9. Anakin v. Obi-Wan—The Battle of the Heroes
When Obi-Wan informed young Luke Skywalker in A New Hope that a young pupil of his named Darth Vader betrayed and murdered Luke’s father, he was half right. The seeds of Vader had indeed penetrated and consumed Anakin’s soul but Obi-Wan took care of the rest. I get that after Return of the Jedi fans assumed that if there ever would be another Star Wars movie, we’d see this climactic showdown—finally.
In 1995, when Lucas announced that he was preparing those movies, imaginations ran wild. Except when the next movie did roll out in 1999, they got The Phantom Menace with it’s Macauley Culkin-ish young Anakin and his goofy friend Jar-Jar. The bad news: the Vader/Obi-Wan showdown would have to wait until the final movie. The good news: once it did come, it would be tremendous. It was the first time in the three prequels where its characters dealt with pain and actual heartbreak. Sure, watching a lightsaber battle is always fun (The Phantom Menace), but when there are actual emotions behind each strike and blow (Empire Strikes Back) it hits hardest.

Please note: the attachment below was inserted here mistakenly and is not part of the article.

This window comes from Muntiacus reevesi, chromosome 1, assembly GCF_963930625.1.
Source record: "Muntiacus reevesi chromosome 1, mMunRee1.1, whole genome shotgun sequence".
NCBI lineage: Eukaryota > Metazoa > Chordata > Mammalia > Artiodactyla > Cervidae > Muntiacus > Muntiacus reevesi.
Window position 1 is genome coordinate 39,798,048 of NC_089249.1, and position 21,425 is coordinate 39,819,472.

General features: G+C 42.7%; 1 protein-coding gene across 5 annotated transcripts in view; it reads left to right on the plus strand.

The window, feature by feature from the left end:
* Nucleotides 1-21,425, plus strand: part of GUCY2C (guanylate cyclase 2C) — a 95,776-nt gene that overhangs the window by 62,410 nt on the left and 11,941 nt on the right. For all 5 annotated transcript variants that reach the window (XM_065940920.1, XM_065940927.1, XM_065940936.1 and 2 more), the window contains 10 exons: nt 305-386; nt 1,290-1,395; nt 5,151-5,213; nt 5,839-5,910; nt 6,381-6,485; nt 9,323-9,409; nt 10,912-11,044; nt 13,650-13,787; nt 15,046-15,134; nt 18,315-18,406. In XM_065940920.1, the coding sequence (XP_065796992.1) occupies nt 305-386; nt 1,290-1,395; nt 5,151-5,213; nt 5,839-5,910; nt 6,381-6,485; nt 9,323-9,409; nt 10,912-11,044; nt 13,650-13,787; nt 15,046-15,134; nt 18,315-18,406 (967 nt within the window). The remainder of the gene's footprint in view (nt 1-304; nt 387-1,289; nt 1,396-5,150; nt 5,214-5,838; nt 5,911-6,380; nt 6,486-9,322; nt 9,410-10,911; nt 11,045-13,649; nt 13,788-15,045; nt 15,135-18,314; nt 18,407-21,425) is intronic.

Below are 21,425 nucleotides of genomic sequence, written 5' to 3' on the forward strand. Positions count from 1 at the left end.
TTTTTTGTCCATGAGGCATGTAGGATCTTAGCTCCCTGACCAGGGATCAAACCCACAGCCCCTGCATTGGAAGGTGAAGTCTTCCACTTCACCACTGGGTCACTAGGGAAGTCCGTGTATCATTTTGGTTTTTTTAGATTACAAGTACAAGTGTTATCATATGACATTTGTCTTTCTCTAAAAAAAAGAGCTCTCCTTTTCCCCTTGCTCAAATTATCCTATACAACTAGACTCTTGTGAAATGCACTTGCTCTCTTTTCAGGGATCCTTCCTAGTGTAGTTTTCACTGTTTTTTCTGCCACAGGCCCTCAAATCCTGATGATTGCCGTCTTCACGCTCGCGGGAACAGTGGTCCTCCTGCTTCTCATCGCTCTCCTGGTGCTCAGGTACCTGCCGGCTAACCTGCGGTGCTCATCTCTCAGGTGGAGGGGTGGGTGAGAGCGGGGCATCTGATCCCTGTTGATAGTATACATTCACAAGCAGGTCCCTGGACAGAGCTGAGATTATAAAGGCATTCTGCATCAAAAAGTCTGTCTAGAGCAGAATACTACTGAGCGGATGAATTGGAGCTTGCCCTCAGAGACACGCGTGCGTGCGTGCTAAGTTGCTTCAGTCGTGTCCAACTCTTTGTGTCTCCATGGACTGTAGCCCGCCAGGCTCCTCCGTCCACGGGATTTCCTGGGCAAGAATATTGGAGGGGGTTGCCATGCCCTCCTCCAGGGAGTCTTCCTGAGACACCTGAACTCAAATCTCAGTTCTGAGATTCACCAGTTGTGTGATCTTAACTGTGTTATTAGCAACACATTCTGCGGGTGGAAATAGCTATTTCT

It also once more gave John Williams the opportunity to score another epic choral theme which sounds like angels screaming from above helplessly watching this duo fight for their lives. This battle for survival took place on Mustafar, a volcanic planet seething with the dark side which by no coincidence, resembled hell itself. As fans know, only one character would walk away from this fiery duel and the brutal fate of the other was so visually intense, Lucas had to trim a few frames out of the sequence to earn a PG–13 rating. Those who verbally doubted Lucas were suddenly left speechless. This battle was well worth the long, long wait.
10. The Birth of Vader